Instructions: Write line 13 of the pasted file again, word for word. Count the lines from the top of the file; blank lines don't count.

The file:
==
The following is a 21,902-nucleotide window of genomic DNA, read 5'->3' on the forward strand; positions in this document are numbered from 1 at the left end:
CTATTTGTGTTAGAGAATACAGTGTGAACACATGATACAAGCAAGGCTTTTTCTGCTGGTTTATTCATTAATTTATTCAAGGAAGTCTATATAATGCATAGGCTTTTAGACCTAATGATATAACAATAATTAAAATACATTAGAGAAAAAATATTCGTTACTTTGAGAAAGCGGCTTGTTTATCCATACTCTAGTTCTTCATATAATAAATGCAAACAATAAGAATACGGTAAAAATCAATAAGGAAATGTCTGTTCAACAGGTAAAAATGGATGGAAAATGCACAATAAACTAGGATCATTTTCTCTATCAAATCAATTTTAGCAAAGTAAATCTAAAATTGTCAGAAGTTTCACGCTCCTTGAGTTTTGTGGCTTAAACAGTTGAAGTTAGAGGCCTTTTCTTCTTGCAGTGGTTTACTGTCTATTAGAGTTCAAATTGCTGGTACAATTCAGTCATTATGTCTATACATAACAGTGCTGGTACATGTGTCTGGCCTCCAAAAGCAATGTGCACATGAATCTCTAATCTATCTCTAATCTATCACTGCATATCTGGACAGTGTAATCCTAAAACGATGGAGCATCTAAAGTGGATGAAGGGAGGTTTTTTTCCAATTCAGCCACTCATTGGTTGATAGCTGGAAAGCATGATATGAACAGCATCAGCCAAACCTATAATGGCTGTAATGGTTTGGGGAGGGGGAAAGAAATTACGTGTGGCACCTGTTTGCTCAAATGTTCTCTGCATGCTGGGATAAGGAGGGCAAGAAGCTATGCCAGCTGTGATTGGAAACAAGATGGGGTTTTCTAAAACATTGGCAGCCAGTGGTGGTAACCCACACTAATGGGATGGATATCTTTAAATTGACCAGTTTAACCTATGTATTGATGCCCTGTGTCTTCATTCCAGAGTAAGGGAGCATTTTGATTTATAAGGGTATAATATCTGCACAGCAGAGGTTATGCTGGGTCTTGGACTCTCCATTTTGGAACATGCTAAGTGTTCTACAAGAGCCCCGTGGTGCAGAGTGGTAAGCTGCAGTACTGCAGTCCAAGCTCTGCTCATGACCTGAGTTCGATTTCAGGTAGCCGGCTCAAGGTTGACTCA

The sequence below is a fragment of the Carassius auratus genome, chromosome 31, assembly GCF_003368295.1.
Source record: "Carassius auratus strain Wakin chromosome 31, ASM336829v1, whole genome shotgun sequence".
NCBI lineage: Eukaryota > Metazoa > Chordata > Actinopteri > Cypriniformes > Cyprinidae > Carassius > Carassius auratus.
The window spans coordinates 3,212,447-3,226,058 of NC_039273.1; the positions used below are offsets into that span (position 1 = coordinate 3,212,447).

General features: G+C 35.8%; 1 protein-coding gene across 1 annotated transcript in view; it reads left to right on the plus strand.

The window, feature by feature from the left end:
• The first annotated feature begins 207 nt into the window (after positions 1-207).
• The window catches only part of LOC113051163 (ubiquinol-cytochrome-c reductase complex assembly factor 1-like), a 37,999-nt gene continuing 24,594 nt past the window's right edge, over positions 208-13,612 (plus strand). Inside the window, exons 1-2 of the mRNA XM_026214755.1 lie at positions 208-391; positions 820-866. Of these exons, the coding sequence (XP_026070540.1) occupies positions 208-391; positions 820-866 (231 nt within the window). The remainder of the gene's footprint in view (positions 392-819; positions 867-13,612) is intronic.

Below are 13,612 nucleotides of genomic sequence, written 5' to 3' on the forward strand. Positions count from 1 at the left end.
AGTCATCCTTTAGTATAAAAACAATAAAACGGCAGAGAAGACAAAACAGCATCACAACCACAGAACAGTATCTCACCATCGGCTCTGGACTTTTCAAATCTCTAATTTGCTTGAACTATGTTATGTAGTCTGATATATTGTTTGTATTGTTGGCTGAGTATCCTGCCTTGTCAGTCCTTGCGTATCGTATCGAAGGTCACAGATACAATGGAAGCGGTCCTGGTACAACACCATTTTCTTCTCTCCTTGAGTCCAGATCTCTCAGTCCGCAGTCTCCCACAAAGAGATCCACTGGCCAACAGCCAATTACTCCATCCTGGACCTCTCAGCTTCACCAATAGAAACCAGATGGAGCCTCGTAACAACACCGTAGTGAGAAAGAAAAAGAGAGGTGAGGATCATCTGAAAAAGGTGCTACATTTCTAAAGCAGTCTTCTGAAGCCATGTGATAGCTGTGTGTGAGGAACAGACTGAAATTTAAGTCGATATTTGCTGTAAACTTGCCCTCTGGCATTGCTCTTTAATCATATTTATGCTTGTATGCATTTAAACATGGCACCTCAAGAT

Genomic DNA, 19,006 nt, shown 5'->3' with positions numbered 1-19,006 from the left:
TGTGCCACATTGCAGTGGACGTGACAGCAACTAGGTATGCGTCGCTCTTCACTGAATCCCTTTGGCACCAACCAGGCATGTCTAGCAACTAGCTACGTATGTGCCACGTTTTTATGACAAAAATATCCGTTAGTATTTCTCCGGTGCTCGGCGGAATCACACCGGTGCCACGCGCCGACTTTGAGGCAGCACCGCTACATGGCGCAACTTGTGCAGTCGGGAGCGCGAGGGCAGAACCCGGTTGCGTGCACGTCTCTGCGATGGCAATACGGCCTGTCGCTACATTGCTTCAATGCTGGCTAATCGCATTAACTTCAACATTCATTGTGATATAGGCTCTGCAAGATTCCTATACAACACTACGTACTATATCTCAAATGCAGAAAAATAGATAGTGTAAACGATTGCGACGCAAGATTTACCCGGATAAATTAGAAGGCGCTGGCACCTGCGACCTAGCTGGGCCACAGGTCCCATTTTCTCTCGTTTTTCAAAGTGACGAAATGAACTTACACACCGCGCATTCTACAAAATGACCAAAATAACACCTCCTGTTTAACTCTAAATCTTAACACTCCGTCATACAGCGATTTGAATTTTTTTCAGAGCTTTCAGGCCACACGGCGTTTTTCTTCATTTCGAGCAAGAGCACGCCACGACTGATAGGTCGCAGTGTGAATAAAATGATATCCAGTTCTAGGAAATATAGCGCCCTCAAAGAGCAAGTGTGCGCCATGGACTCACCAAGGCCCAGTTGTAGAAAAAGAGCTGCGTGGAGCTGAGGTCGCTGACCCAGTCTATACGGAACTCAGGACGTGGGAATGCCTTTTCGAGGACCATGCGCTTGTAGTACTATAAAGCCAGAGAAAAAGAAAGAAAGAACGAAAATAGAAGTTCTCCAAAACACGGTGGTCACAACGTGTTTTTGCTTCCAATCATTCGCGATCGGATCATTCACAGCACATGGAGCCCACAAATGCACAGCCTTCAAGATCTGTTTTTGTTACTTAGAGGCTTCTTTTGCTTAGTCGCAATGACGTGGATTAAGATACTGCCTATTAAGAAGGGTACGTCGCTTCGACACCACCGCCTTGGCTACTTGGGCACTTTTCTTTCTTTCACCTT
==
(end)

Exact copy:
Genomic DNA, 19,006 nt, shown 5'->3' with positions numbered 1-19,006 from the left: